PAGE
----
Paradigms of sleep deprivation (SD) and memory testing in rodents (laboratory rats and mice) are here reviewed. The vast majority of these studies have been aimed at understanding the contribution of sleep to cognition, and in particular to memory. Relatively little attention, instead, has been devoted to SD as a challenge to induce a transient memory impairment, and therefore as a tool to test cognitive enhancers in drug discovery. Studies that have accurately described methodological aspects of the SD protocol are first reviewed, followed by procedures to investigate SD-induced impairment of learning and memory consolidation in order to propose SD protocols that could be employed as cognitive challenge. Thus, a platform of knowledge is provided for laboratory protocols that could be used to assess the efficacy of drugs designed to improve memory performance in rodents, including rodent models of neurodegenerative diseases that cause cognitive deficits, and Alzheimer's disease in particular. Issues in the interpretation of such preclinical data and their predictive value for clinical translation are also discussed.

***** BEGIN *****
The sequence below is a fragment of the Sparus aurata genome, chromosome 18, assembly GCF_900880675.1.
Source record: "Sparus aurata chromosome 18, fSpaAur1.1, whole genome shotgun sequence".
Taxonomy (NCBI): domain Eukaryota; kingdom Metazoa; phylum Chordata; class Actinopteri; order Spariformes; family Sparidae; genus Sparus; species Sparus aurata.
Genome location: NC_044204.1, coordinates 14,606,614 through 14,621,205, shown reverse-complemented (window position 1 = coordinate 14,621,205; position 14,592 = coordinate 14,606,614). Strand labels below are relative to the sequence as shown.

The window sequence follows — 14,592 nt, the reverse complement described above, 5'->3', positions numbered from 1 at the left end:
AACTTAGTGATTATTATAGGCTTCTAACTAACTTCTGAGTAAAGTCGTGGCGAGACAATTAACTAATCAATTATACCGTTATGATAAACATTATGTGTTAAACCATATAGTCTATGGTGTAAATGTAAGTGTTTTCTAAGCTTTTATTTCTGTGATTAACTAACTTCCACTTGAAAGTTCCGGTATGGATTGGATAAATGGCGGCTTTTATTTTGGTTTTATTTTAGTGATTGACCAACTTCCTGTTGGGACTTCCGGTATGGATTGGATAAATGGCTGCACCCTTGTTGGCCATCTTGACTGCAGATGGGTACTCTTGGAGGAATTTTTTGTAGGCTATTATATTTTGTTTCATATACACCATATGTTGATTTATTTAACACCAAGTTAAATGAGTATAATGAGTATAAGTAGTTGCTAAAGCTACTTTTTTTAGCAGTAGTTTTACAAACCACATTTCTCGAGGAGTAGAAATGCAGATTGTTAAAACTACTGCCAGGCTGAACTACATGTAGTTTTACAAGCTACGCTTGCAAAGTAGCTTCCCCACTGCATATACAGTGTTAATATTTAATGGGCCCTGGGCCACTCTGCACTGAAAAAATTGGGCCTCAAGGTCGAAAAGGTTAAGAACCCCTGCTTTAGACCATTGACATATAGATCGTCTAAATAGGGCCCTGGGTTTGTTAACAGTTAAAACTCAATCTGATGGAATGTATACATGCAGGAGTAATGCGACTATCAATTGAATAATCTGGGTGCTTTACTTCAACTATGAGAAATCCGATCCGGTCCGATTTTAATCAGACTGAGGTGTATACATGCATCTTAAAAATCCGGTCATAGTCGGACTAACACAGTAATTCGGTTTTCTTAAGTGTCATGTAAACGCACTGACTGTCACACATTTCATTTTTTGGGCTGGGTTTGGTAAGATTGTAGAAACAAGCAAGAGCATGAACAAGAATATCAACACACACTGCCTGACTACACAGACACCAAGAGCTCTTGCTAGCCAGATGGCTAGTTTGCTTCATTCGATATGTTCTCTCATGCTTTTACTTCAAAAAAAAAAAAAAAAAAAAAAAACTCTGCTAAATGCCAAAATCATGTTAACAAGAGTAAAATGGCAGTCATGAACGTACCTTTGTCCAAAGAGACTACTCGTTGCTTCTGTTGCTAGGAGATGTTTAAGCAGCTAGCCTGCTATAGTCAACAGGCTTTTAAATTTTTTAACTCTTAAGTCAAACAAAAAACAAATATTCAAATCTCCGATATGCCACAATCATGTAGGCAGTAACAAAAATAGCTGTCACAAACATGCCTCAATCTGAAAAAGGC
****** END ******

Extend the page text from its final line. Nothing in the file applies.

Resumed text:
Keywords: Alzheimer's disease; cognitive impairment; learning; memory; mouse; rat; sleep; sleep-deprivation.